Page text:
The latest method for treating non-melanoma skin cancer is almost as easy as wearing a band-aid for six hours. At the very least, it is gentler than the current procedure in use.
The recommended treatment for non-melanoma skin cancer is photodynamic therapy (PDT),where a specific type of light used to kill cancer cells. PDT requires a stay in the hospital for an intensive treatment and is considered a costly procedure.
Ambicare Health of Fife, Scotland, which specializes in wearable light sources for medical health, have devised a new way for patients to receive this form of treatment. The Ambulight PDT is a portable device which allows patients to receive this light-emitting therapy without the need for lengthy hospital treatments.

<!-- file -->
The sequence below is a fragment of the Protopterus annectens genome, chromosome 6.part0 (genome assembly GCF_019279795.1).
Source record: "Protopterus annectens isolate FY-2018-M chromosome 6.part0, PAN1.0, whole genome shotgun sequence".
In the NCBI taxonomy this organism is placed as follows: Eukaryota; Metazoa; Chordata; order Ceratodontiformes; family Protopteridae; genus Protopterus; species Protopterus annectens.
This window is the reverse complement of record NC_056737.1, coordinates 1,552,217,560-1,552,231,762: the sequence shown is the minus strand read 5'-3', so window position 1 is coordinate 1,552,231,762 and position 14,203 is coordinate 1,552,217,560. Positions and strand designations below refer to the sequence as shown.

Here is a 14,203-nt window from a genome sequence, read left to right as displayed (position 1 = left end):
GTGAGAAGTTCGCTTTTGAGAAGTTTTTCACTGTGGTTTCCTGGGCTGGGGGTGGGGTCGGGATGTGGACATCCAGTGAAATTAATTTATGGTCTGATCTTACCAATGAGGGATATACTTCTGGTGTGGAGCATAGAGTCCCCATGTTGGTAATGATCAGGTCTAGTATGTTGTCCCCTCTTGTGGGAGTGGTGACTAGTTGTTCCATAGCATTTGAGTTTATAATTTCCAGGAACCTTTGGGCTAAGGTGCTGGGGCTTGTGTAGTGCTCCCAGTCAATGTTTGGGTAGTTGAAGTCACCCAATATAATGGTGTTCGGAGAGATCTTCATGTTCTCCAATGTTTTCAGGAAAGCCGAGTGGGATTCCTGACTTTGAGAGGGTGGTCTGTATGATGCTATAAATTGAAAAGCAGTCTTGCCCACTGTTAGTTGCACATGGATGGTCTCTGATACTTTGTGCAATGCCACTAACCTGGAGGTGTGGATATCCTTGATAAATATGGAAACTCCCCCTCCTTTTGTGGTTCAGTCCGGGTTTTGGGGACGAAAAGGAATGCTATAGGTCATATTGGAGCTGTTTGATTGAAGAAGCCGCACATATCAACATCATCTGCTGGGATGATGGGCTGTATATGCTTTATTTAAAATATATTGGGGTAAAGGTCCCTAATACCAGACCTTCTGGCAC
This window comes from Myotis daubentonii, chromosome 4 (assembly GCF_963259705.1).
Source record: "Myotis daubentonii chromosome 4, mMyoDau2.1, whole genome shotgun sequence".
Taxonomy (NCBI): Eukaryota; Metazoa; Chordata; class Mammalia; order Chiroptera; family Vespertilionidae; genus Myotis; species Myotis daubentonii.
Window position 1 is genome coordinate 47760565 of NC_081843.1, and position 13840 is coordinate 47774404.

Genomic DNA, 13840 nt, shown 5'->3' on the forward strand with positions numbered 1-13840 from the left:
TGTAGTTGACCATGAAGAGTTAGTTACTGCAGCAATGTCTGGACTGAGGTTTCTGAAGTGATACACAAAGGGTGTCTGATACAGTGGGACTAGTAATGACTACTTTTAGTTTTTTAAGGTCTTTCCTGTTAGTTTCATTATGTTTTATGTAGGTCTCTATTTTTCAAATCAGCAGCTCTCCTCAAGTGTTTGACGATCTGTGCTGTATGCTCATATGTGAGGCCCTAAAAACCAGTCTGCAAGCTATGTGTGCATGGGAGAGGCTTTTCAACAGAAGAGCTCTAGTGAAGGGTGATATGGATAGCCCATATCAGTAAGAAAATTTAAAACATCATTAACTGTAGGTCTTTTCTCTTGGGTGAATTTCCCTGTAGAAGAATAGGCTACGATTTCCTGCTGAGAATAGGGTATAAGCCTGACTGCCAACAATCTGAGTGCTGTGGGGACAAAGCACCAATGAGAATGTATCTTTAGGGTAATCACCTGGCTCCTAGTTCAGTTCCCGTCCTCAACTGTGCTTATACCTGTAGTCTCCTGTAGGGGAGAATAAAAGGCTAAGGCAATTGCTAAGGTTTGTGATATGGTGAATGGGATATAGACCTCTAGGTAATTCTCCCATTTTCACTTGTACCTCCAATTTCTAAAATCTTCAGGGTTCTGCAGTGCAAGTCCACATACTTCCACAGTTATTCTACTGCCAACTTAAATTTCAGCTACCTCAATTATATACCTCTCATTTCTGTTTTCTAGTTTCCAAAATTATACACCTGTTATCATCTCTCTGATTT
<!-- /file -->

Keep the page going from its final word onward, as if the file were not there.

The Ambulight PDT is a light-emitting plaster and the entire device, including the battery pack, is about the size of a computer mouse. It is small enough to let the patient remain mobile and carry on their regular activities while receiving the treatment.
The cancerous area of skin is covered with a light-sensitive pharmaceutical cream that is absorbed by the cancer cells (any healthy tissue is left unaltered). The cream is then covered with a large bandage style sticking plaster. The area is then blasted by a low-level light.
The total treatment takes just six hours – three for the cream to become effective and then a further three hours with the light treatment.
The Ambulight PDT is a one-time only device and is disposed of after a single use. The patient is required to have a specialist administer it but after that they are able to go home.
One of the many benefits of the Ambulight PDT is that the low-level light reduces the amount of pain, as well as reducing the stress by not having to remain in a hospital bed.
“The Ambulight PDT is the most ambulatory device to treat non-melanoma skin cancer to be developed to date.